More Metal, Less Waste: the Zero Slag Process

Slag is expensive. Though it’s a byproduct, steelmakers pay for the materials and energy that produce slag, and they pay to get rid of it or recycle it. So reducing the amount of slag is a hot topic among steelmaking companies.
Several low-slag processes offer a reprieve from the slag cycle, including one that has taken over a Japanese steel firm’s entire production.

Over the past decades steel production has increased and, consequently, the higher volume of by-products and residues generated have led to the reuse of these materials in an increasingly efficient way. In recent years new technologies have been invented, and some of them are still under development, to reduce the generation rates of slag.

Most steel is produced in one of two ways:
1. Iron-ore-based steelmaking, which represents about 60-70% of world steel production. The main raw materials are: iron ore from mining sources, coal, limestone and recycled steel scrap. The main production routes are: ironmaking from iron ore using a Blast Furnace (BF), followed by steelmaking in the Basic Oxygen Furnace (BOF); and ironmaking based on Direct Reduction of Iron ore (DRI), followed by steelmaking in an Electric Arc Furnace (EAF). In the BF method coke is the reducing agent of iron ore. Limestone or dolomite (fluxes) are added into the blast furnace where they react with iron ore impurities, such as silica. Steel is produced from pig iron, scrap and lime in the BOF, where oxygen is blown to burn off the carbon.
2. Scrap-based steelmaking, which represents about 30% of world steel production. This method uses steel from recycling sources in an EAF, where the main input is steel scrap and electrical energy which is needed to melt the scrap into fresh steel.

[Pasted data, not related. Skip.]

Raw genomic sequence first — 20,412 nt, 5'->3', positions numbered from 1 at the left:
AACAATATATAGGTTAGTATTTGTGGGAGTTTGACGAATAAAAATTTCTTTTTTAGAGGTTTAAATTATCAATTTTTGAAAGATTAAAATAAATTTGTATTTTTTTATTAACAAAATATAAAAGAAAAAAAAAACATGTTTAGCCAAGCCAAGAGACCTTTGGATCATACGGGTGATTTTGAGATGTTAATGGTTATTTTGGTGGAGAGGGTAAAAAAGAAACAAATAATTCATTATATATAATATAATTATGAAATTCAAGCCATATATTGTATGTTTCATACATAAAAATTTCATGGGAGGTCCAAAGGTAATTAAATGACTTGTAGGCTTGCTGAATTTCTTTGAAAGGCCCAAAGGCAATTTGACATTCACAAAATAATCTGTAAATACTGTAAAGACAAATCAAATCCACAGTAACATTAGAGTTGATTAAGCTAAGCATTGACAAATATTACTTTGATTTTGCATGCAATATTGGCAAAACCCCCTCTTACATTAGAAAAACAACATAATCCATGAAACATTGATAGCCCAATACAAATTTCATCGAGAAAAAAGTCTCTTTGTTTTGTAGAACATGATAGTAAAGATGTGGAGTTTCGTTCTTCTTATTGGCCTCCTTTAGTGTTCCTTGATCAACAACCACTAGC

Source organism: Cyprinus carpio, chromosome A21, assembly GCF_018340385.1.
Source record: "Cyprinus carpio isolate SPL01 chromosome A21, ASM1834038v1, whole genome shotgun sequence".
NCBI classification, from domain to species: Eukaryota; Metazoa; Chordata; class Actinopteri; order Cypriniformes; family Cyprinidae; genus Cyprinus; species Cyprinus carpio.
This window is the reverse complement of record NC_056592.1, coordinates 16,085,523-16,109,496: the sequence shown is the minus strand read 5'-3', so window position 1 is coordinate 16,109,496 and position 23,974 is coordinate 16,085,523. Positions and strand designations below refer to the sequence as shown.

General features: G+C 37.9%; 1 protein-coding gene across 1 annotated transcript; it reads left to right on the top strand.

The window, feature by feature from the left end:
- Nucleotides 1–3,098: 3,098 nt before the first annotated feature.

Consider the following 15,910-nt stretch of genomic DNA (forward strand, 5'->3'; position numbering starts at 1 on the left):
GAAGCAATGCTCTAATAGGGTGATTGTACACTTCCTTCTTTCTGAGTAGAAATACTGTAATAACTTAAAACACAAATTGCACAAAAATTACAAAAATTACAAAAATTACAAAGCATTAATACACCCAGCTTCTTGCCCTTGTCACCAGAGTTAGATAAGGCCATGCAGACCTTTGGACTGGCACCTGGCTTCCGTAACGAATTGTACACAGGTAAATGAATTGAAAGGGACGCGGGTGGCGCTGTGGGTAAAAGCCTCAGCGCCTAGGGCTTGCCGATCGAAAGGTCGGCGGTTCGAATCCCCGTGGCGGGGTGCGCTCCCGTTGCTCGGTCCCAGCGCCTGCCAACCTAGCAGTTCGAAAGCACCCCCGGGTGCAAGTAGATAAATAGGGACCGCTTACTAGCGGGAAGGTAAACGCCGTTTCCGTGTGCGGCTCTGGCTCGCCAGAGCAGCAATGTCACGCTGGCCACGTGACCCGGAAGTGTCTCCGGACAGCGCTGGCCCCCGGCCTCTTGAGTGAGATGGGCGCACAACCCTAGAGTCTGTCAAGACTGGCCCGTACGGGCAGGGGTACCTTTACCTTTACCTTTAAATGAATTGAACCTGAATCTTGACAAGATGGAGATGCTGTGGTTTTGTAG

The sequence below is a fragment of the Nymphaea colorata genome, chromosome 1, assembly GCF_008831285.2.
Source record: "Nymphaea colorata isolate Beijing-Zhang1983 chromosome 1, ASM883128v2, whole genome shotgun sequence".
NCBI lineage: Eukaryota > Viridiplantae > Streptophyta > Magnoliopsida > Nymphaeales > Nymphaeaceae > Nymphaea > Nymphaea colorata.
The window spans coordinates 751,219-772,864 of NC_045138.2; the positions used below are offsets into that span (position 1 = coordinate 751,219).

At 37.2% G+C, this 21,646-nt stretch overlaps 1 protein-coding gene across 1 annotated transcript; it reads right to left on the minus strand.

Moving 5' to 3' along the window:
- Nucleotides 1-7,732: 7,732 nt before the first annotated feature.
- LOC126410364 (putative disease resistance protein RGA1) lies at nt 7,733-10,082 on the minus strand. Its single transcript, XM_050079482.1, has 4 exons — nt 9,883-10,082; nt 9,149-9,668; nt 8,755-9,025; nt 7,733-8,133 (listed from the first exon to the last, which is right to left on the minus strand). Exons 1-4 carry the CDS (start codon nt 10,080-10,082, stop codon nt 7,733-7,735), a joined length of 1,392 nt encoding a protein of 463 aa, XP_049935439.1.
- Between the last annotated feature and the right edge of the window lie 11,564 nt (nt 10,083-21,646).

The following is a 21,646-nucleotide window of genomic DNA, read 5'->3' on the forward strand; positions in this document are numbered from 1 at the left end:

The low-slag steelmaking process refines low-silicon hot metal (HM) in converters. Decades ago it was noticed that reducing the silicon content of hot metal was effective in controlling the slag volume of converters. Based on this observation, the slag minimum refining process (SMP), low slag process (LSP), zero slag process (ZSP) and slag recycling process (SRP) were developed in the 1980s. After the desiliconization and dephosphorization processes, the low-silicon hot metal is charged to converters, the main tasks of the converter operation were reduced to decarburization and heating. A comparison of the slag volumes and other factors from a conventional converter and the slag minimum process, when starting with hot metal with 0.11% phosphorous content is shown in Table 1. Obviously, greater economic performance can be achieved.

Table 1: A comparison between the conventional converter process and the slag minimum refining process (SMP)

One example of these new steelmaking processes was developed by NKK (Nippon Kokan Kabushiki Kaisha) and is referred to as ZSP (Zero Slag Process). It is focused on reducing the amount of slag generated, and also stabilizing the composition of the slag, through hot metal pre-treatment.

NKK developed the Zero Slag Process (ZSP) and fully industrialized it in 1998 (see Figure 1). Hot metal in the transfer ladle is removed of silicon at the deSi station with O2 injection, then deslagged, subjected to desulfurization with KR and then to dephosphorization with deP flux blown through an immersed lance with O2 as a carrier gas. The amount of slag in the BOF after decarbonization blowing is reduced to 10 kg/t, and the total sum of the slags from deSi, deP and deC decreased to 60 kg/t, only about one half of the sum for conventional BOF operation. The operational benefits obtained were better end-point hit rate of C and T, improved iron yield and an increase in productivity of 20%. Also, the smelting reduction of Mn ore during deC blowing became favorable due to decreased loss of Mn ore in the reduced amount of slag from the BOF, which in turn decreases Fe–Mn alloy addition (38). Consequently, the annual crude steel production of 10 million tons at Fukuyama has been totally replaced by ZSP.

Figure 1: Zero Slag Process (ZSP) for Primary Steelmaking at NKK

A thorough investigation by NKK on the dephosphorization mechanism revealed that lowering the silicon content in the hot metal to an ultimate level leads to a dramatic improvement in the efficiency of lime for dephosphorization. Based on this finding, a first in the world, an open-ladle-type desiliconization station was installed at Fukuyama Works in March 1998. The silicon content of the hot metal was minimized before dephosphorization, improving the efficiency of lime for dephosphorization. Moreover, slag generation through the entire steelmaking process was successfully lowered to an ultimate level. The phosphorous content of the steel was lowered to the level of the final product specification while still in the hot metal stage, and slag generation during dephosphorization in the converter was nearly eliminated.


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August, 2020